Searching over 5,500,000 cases.


searching
Buy This Entire Record For $7.95

Download the entire decision to receive the complete text, official citation,
docket number, dissents and concurrences, and footnotes for this case.

Learn more about what you receive with purchase of this case.

Graciano v. Mercury General Corporation

California Court of Appeals, Fourth District, First Division

October 17, 2014

SONIA GRACIANO, Plaintiff and Respondent,
v.
MERCURY GENERAL CORPORATION et al., Defendants and Appellants.

[As modified Nov. 12, 2014.]

APPEAL from a judgment of the Superior Court of San Diego County, No. 37-2010-00055207-CU-IC-NC Timothy M. Casserly, Judge.

Page 415

[Copyrighted Material Omitted]

Page 416

[Copyrighted Material Omitted]

Page 417

COUNSEL

Hager Dowling Lim & Slack, John V. Hager and Alison M. Bernal for Defendants and Appellants.

Dabney Finch and Carla DeDominicis for Plaintiff and Respondent.

Page 418

OPINION

MCDONALD, J.

Plaintiff Sonia Graciano suffered severe injuries when she was struck by a car driven by Saul Ayala (Saul). Saul was insured by a policy issued by defendant California Automobile Insurance Company (CAIC), which had policy limits of $50, 000. Less than three weeks after Graciano's attorney first contacted CAIC alleging Graciano was injured by one of CAIC's insureds, during which time Graciano misidentified both the name of the driver and the applicable insurance policy, CAIC completed its investigation of the accident, identified the correct insurance policy and driver, and tried to settle Graciano's claim against Saul by delivering to Graciano's attorney a "full policy limits offer."

Graciano did not accept CAIC's full policy limits offer and, in the present action, asserts CAIC and its parent and affiliated companies (together Defendants) acted in bad faith, based on an alleged "wrongful failure to settle." Graciano argues CAIC could have and should have earlier discovered the facts, and should have made the full policy limits offer more quickly. The jury found in favor of Graciano and this appeal followed.

CAIC asserts that, as a matter of law, there was no evidence to support the verdict that CAIC acted in bad faith by unreasonably failing to settle Graciano's claim against Saul. We agree, and reverse the judgment.[1]

I

FACTUAL BACKGROUND

A. The Accident

In the early morning hours of October 20, 2007, Graciano was severely injured when she was struck by a 2004 Cadillac driven by Saul, who had been drinking before the accident.

B. The Two CAIC Policies

Saul was a named insured on CAIC policy No. 040115180005897, in effect on the date of the accident (Saul's policy) with a policy limit of $50, 000. The Cadillac was a listed vehicle on Saul's policy.

Page 419

CAIC had also insured Jose Saul Ayala (Jose) under a separate policy (policy No. AP00401514, Jose's policy), and the Cadillac was also a listed vehicle on Jose's policy. Jose's policy, which had policy limits of $15, 000, had been canceled approximately six months before the accident.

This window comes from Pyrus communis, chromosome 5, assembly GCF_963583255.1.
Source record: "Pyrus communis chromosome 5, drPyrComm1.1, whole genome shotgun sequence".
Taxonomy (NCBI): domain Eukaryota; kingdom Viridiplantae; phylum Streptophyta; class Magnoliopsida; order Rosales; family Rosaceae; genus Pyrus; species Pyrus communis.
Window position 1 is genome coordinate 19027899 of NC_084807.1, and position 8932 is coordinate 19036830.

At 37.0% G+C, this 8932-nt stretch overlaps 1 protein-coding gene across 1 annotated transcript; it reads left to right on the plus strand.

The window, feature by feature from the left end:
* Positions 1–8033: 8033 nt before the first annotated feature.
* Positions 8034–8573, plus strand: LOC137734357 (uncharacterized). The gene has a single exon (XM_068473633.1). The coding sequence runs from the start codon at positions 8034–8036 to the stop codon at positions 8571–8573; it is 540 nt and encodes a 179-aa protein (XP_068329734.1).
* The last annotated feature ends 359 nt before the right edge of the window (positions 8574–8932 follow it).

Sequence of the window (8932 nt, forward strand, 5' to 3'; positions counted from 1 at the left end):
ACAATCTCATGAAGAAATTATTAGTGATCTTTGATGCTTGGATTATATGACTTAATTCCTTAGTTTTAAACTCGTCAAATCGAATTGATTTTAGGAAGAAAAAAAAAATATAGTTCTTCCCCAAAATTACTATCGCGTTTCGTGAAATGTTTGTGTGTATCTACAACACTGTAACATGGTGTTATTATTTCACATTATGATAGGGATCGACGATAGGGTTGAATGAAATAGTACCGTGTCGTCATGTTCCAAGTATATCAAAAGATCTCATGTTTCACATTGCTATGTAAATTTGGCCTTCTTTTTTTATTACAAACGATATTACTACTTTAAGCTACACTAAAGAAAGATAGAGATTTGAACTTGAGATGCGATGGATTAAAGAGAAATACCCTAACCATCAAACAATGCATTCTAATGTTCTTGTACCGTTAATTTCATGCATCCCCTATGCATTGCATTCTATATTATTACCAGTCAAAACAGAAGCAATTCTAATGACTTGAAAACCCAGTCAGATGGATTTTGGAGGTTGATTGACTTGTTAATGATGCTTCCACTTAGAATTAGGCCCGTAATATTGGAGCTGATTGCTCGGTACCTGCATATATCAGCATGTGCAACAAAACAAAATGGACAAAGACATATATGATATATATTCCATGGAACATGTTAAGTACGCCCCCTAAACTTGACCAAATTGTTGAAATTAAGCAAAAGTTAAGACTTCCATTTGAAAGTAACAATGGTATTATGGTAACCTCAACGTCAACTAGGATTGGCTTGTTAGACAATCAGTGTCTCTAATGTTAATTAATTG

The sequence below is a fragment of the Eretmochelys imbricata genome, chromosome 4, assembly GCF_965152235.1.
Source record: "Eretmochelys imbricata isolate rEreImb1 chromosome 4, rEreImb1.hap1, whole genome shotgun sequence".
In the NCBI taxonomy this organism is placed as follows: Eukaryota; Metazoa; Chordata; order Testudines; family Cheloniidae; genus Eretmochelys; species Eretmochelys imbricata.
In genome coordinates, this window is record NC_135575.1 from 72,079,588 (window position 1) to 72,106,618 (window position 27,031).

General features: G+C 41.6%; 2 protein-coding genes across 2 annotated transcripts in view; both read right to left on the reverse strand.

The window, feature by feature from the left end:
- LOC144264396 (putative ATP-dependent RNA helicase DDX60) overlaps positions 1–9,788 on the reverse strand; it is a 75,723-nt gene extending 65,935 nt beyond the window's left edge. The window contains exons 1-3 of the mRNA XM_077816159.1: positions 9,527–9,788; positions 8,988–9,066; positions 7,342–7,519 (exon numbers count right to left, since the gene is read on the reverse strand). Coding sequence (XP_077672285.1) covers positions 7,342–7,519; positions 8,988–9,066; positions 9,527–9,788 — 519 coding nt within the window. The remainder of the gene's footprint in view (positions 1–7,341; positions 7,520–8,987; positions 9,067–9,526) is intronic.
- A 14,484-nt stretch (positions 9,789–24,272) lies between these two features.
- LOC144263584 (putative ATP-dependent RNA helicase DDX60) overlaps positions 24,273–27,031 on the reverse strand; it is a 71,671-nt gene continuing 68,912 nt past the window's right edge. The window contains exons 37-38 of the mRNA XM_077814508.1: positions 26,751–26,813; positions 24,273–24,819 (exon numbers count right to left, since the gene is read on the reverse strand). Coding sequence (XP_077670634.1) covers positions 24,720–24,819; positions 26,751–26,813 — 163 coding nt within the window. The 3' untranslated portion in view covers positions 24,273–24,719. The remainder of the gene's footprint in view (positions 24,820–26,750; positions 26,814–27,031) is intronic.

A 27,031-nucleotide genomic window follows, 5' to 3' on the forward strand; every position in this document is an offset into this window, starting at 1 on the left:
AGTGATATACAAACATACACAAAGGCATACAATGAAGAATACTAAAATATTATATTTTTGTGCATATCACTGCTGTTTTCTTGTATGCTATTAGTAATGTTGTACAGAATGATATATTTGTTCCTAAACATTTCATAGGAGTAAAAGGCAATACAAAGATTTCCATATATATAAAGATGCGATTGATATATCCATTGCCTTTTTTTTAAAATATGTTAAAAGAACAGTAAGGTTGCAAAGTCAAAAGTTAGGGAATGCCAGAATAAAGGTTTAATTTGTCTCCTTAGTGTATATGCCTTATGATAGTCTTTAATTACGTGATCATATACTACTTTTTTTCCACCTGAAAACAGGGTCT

C. The Two Reports of the Accident

Saul's Report (CAIC Claim No. 20070032006723-81)

Late on the afternoon of October 23, 2007, CAIC first learned of the accident when Saul contacted an adjuster working for CAIC to report he had been in an accident in the early morning hours of October 21, 2007. Saul reported he fell asleep while driving and had struck a woman and injured her. Saul's claim was handled by the adjusters of the Vista claims unit, and CAIC immediately began investigating this claim. CAIC contacted the California Highway Patrol (CHP) that same day to order a copy of the police report and, at that time, learned the actual date of the accident was October 20, 2007. CAIC also contacted the tow yard the following day and learned the CHP had an "evidence hold" on the Cadillac, which would require permission from the CHP to allow CAIC to inspect it.

Based on the preliminary information, CAIC believed the driver was 100 percent at fault. By October 30, 2007, CAIC's adjuster believed it would likely be an "excess bodily injury claim, " meaning the amount for which Saul was liable would exceed the amount of coverage provided by CAIC's policy. However, CAIC apparently did not know at that point the identity of the person injured by Saul.

Graciano's Report (CAIC Claim No. 20070065006697-01)

Three days after Saul's report, Ms. DeDominicis contacted a CAIC call center in Texas to report her client (Graciano) had been injured by a driver insured by CAIC. DeDominicis reported Graciano was injured on October 21, 2007, gave the call center "AP00297623" as the driver's policy number with CAIC, and told CAIC the driver's name was "Saulay Ala."[2]

CAIC assigned this report to a different claim identification number (claim No. 20070065006697-01), which identified Jose as the insured and identified

Page 420

his last effective policy number as AP00401514.[3] Graciano's claim was assigned to the La Mesa claims unit. The La Mesa claims unit transferred Graciano's claim to the factfinder unit (Factfinder unit) in Sacramento, which did coverage investigations, because the listed policy (policy No. AP00401514) appeared to have been canceled before the date of the accident and the Factfinder unit needed to determine whether policy No. AP00401514 had validly been canceled. Ms. Talley of the Factfinder unit attempted to contact Jose without success, requested the underwriting file, and also confirmed it appeared Jose's policy had been canceled in April 2007. Talley also corresponded with DeDominicis on November 1, 2007, to inform DeDominicis it was investigating a "coverage problem" for Jose under policy ...


Buy This Entire Record For $7.95

Download the entire decision to receive the complete text, official citation,
docket number, dissents and concurrences, and footnotes for this case.

Learn more about what you receive with purchase of this case.